Adams Papers
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From Abigail Smith Adams to Adelaide Johnson, 26 February 1812

Quincy Febry 26 1812

my dear Adelaide

I received your Letter with the inclosures and have written and forwarded them by a vessel just going to St Petersburgh—since I wrote to you last I have received two Letters from my son, one dated 2 of october and the other 25th they had just removed from their Country residence into the city, and were all well much improved in their health from the Air of the Country through the hot months. they appear delighted with their little Russian Girl: who my son says is “a very accomplishd Lady for her weeks, and promises to be a nut brown Maid”

I persume the Letter which the President received from mr Adams was one written when he had reason to think he was recalld and a successor appointd when the circumstances of his Family would not permit his return, that he should feel a reluctance to exchange his present situation, honourd Respected, quiet and tranquil to return and embark upon the tempestuous sea of polics ferreted by every blast, feared and calumniated by every Riveling scribler is a state of warfare in which he is averse to engage. “He says our ship is in the midst of a tempest, and in undertaking any part of her management, it is inevitable necessity not only to share in all her dangers but to be made responsible for her fate. these considerations have effectually gaurded me <against> from all regret that accidental occurences have arrested my return home this year—but I cannot wish to linger here after the necessity which has tied me shall have ceased and I shall receive with Satisfaction the Presidents renewed permission to return home, tho to no seat of public trust in the place of that which I am to leave”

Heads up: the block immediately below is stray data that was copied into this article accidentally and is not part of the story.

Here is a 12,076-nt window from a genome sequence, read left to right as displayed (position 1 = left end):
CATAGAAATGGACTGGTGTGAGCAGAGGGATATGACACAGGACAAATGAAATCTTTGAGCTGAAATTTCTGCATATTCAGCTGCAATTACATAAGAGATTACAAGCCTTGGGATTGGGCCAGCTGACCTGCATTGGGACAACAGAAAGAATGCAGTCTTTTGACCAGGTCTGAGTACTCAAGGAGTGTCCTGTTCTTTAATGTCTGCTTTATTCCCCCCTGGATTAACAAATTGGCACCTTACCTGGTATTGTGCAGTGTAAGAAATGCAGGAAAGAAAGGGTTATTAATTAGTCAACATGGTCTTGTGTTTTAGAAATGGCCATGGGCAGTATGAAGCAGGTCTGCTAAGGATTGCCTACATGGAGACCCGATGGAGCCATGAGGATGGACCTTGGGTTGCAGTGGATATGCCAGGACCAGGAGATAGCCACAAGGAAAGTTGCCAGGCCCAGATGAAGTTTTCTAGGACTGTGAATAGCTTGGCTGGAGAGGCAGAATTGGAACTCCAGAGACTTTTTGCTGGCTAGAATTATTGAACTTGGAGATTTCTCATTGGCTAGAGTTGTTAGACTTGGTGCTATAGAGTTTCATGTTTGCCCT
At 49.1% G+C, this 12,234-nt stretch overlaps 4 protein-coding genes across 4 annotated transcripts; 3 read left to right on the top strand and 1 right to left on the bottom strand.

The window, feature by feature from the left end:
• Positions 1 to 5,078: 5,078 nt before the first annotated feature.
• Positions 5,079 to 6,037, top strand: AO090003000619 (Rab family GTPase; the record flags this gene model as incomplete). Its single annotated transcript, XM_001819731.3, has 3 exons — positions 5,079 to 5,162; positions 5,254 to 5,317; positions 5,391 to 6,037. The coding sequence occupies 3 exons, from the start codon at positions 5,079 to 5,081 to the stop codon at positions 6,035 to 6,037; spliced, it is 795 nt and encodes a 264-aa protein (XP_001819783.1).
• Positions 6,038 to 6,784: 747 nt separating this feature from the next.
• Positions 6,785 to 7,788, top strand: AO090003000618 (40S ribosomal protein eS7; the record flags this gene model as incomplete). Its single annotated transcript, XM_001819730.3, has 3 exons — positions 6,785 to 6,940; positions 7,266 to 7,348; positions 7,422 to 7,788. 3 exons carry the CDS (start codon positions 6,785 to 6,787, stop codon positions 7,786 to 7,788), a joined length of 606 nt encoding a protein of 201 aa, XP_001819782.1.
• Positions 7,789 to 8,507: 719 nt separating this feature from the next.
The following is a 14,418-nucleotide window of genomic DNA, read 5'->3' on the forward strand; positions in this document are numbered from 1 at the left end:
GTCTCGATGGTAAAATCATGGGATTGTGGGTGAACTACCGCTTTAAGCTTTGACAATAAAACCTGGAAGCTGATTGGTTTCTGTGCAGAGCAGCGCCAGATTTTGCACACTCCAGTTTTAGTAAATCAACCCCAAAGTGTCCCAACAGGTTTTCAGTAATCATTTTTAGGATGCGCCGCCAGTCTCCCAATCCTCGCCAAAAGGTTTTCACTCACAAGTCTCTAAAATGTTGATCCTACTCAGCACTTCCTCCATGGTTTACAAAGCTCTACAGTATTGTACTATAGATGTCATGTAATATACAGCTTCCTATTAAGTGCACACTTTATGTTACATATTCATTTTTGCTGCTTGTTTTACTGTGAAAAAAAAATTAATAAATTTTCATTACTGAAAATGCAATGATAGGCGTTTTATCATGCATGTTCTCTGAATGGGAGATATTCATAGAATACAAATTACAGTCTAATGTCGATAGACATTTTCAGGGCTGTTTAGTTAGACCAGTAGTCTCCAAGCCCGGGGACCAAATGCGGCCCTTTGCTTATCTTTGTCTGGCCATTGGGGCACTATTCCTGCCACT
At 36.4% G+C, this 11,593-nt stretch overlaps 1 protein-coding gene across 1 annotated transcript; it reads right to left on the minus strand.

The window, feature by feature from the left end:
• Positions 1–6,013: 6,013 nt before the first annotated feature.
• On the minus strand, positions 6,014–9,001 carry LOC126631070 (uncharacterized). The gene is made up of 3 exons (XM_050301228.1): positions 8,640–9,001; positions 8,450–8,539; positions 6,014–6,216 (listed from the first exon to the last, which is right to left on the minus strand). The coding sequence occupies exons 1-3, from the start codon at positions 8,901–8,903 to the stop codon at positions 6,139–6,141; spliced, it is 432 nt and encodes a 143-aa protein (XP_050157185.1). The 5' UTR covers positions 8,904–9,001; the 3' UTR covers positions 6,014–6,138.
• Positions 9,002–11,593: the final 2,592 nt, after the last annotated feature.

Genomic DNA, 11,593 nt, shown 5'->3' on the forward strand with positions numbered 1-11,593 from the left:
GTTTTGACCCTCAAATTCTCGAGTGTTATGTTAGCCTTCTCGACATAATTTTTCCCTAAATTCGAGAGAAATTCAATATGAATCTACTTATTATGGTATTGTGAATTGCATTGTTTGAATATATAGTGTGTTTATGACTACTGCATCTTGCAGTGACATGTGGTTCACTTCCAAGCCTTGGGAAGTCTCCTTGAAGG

If His Father and I were twenty years Younger, we might not feel all the regret which we now do at his continuence abroad. our Age gives us little reason to expect more than a few short years of enjoyment with him if he was to return immediatly, and domestic pleasures are all we wish for—altho retierd, we still feel an interest in the public concerns of our country, and are attentive observers of the passing Events—And if we respect ourselves our government must be Supported; we have strength to do it, and justice to aid it. however Arduous the task of the President, I hope and trust he will again receive the suffrages of the states—there is not any change which will give equal satisfactions—I read all the debates which the national intelligencer gives us and have been pleased with mr Giles and mr Anderson both—I shall feel however very angry with them if they do not allow us the Navy we ask for <our> the protection of commerce & our Cities. mr Quincy has done himself and country honour by his late Speech upon that Subject, and this is more than I can say of some former speeches

I rejoice to hear of the improved State of health of your Friends—<to one of whom present the regards of your Friend> and of every other occurrence which may increase your happiness and give you a prospect of greater usefullness in Life—may your virtues increase with the accumulation of your duties untill the Eulogium of Soloman may be Yours that many daughters have done virtuously, but thou excellest them all—

A Adams

MHi: Adams Papers.

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